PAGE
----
Luxury health club brand Third Space is eyeing more locations in suburban areas, as opposed to in office hotspots, its CEO has told City A.M.
Third Space offers members “a combination of expertise and luxury” and caters to “fitness savvy enthusiasts” as opposed to “first timers”, with members who “like the finer things in life,” Colin Waggett explained.
Third Space’s estate currently boasts eight locations, including sites in Tower Bridge, the City, and Canary Wharf.
The health club is opening a new site in Moorgate this autumn, followed by locations in Battersea, Wimbledon and Wood Wharf.
Pre-Covid, the company’s strategy had been to “build a network of clubs with a mixture of city centre and more local suburban clubs.” Offering members the option to use more than one club pushes up the value of the offering.
The need for a mix of locations “intensified [after Covid-19] given current working patterns,” he added, with hybrid working making the brand “more akin” to suburban areas “versus the Moorgates of the world.”
The pandemic gave rise to support for a Parisian model of 15-minute cities, with people looking to have all required amenities within walking distance of their homes.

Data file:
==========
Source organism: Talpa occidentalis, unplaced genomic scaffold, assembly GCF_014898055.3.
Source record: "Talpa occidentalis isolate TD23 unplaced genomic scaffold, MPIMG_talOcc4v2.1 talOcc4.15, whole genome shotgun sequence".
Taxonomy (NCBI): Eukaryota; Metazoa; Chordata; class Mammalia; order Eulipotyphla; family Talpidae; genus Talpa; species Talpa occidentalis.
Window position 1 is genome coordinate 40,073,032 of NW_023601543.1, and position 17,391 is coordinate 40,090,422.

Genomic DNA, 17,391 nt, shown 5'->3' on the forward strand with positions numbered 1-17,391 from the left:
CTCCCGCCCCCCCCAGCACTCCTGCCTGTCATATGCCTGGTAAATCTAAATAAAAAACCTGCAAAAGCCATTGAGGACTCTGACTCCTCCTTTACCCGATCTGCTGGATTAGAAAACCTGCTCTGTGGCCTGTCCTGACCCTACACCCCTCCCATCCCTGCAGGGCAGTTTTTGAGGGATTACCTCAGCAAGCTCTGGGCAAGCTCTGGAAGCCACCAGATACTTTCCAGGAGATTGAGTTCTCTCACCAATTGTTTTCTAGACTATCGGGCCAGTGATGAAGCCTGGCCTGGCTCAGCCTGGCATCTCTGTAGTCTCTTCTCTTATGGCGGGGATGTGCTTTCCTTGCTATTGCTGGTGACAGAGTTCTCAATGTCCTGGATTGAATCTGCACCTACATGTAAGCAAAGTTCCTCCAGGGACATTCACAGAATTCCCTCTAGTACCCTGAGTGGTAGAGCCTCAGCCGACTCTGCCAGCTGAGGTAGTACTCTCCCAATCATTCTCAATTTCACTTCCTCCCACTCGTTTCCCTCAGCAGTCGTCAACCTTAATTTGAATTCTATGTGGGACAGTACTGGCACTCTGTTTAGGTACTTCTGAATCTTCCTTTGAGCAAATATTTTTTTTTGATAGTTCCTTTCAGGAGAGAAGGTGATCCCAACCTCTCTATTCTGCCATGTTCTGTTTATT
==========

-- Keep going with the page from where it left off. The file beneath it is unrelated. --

After re-opening post-lockdown, visits to Third Space clubs have “steadily grown week-by-week” with the brand “back to where we wanted to be,” Waggett said.
However, pockets of the capital, such as “the heart of the City,” were still quieter than the West End.
Luckily, there are lots of residents living in areas like Canary Wharf, as well as working. “Therefore, even if they’re not going to the office, they might come to the club,” he said.
Despite a cost of living crunch , over the past four weeks, Third Space has seen rates of sales for new memberships “significantly in excess of 2019.”
Making a more general statement about the gym and leisure industry, Waggett said “we are a very resilient business,” more so than treats like dining out, due to the benefits of a healthy lifestyle. “[I am] reasonably optimistic the consumer side of things is not a main challenge,” he said.
However, intense increases in energy bills are threatening to wound the firm.
Waggett said without further government support, soaring energy bills for its hot yoga studios and pools could see it forced to pass on costs to members.
“We sincerely hope that support is extended beyond this crisis period,” he said.
Without further support, the elevated headwinds would have “to be passed onto customers at some point, which we’d rather not have to do.”
The businessman dubbed government proposals for a six-month business support scheme, offering equivalent support to households, as “in principle, very welcome” but said he awaited more details.
He dubbed the current landscape for trying to secure new fixed contracts as “a Wild West” and an “extremely complicated and volatile area.”